At Planet, we believe that making information accessible and transparent leads to greater global security and stronger political accountability. Thanks to invaluable partnerships, our satellite data is actively being used to shine a light on covert operations and illicit supply chain processes around the world. The Center for Advanced Defense Studies, otherwise known as C4ADS, is a non-profit organization located in Washington, D.C. that provides data-driven analysis and evidence-based reporting on global conflict and transnational security issues. Through Planet, C4ADS uses satellite data to conduct in-depth investigative studies to monitor North Korea’s illicit procurement networks.
Despite the international community’s efforts to sanction North Korea for its development of weapons of mass destruction, the country continues to receive illicit commodity supplies through adept evasion techniques. Notably, North Korea has obtained imported refined petroleum products needed to make weapons through secretive supply transfers at sea. By analyzing Planet’s satellite images in tandem with ship tracking data, C4ADS analysts Lucas Kuo and Lauren Sung, in collaboration with analysts at RUSI (Royal United Services Institute), have revealed in an in-depth report critical information regarding where and how these covert operations are conducted.
“We saw that there wasn’t significant research into who was delivering fuel or any research into how this whole system functioned,” said Senior Analyst at C4ADS Lucas Kuo. “In order to procure fuel from the international market and deliver that to North Korea, it requires a sophisticated network and pattern abroad.”
Through the use of Planet’s satellite tasking system, these analysts were able to uncover how North Korea engaged in an organized criminal network outside of their borders to obtain fuel in violation of international sanctions. A complex and convoluted shipping system revolving around the tanker “Diamond 8”, allowed for fuel to be passed from one ship to another eventually arrive in North Korean ports.
“It’s a constant game of cat and mouse and they are always trying to stay ahead. You cannot see what they are doing without satellite data,” said C4ADS Analyst Lauren Sung. “With the cost of enforcement going up, it’s important to share data across the public and private sector.”
C4ADS used image measurements and AIS transmissions to identify the “Diamond 8” in Planet satellite imagery, which allowed the analysts to track the ship as it smuggled fuel to North Korea. Through further in-depth investigations, the analysts were able to track the tanker as it made its way along the coastline of Taiwan and covertly crossed paths with ships managed by a Singaporean energy trading company and its affiliates.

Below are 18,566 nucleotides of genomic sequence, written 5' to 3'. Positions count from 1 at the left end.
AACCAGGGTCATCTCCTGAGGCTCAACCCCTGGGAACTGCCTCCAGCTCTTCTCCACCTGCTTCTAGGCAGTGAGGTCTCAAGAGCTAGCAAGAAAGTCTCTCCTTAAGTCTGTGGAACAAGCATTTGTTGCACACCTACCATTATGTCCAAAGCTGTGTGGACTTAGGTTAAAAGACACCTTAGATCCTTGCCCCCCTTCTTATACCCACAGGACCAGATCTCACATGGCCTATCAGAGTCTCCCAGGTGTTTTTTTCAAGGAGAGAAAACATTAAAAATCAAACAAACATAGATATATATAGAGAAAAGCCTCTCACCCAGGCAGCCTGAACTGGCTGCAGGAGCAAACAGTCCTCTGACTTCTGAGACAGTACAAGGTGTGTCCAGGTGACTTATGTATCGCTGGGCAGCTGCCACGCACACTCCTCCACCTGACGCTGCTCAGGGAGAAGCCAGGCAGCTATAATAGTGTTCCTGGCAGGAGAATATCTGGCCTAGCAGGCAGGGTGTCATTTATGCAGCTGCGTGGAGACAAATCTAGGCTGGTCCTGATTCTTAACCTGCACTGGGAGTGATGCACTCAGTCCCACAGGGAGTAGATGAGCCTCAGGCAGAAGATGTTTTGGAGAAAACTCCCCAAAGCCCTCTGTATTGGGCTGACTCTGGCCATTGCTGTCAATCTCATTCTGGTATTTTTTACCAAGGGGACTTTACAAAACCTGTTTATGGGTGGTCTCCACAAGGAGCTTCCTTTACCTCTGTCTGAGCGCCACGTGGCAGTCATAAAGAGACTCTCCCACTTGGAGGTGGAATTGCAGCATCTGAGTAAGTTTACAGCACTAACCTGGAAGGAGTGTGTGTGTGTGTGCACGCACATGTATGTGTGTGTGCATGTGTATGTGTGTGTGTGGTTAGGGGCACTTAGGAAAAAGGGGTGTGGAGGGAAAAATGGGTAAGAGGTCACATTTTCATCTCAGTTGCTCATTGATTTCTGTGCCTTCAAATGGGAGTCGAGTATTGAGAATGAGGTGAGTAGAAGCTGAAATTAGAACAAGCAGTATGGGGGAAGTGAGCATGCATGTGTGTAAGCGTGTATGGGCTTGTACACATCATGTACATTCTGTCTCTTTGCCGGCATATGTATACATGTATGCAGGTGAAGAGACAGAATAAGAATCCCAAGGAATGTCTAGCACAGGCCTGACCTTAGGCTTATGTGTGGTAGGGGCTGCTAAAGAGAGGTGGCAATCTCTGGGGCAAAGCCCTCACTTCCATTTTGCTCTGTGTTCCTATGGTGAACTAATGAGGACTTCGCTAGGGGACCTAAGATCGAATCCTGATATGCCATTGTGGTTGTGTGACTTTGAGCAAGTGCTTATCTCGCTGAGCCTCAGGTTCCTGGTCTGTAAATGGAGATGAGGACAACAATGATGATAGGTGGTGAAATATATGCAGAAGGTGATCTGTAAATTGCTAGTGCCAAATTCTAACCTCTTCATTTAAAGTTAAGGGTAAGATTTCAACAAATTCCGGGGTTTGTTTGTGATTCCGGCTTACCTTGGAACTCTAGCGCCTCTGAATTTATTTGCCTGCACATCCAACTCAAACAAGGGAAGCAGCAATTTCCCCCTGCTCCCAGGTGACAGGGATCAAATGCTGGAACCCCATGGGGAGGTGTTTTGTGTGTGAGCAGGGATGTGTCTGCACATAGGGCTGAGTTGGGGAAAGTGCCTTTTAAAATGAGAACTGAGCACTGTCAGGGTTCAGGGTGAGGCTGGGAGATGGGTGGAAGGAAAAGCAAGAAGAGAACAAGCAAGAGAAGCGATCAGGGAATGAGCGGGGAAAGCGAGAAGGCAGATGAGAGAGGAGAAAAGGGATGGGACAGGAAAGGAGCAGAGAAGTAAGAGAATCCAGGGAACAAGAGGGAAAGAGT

“It is very hard to deny that a ship is in a certain location when you have it in imagery. We have the exact locations and exact time. It is some of the best evidence that we can offer to monitor and enforce international sanctions on North Korea. Our core mission is to use publicly available data to expose these illicit networks. Information about North Korea is typically seen as closed off to the public, but as we have shown, as soon as you start to leverage your public and commercial satellite data, we can expose North Korean operations,” said Lucas.
In recent months, these analysts further identified deliberate ship identity laundering linked to North Korean sanction violations. In “Unmasked,” a new C4ADS report published today, they used data from the automatic identification system (AIS), to find a U.N.-sanctioned oil tanker disguised as a new ship and illegally registered under a new name to hide its sanctioned status. By defrauding the International Maritime Organization to launder its identity, the ship was able to operate for nearly three years before being detained. This type of work is seen as the cutting edge of sanctions evasion techniques and requires high-cadence and reliable data monitoring technologies like Planet’s satellite operations.
“Especially when at sea, Planet sometimes is the only provider as we leverage SkySats’ high-frequency in our work. The ease that we can order a tasking over an area of interest is incredibly helpful with the interface and dashboard being really effective. With those shots, we are able to make high confidence assessments that this ship is the one that made that transaction,” said Lucas. “Ships have a registered identity, a digital identity (electronic signature), and a physical identity. You have to look at all three identities to investigate them. This is why imagery is so important; while ships may be able to acquire a new registered identity, or to broadcast a different digital identity on AIS, it is harder to make significant structural changes that fundamentally alter their physical identity. We need satellites, it’s no longer an optional thing.”
C4ADS will be presenting on their work toward a more transparent world at our upcoming user conference in October. Register now for free.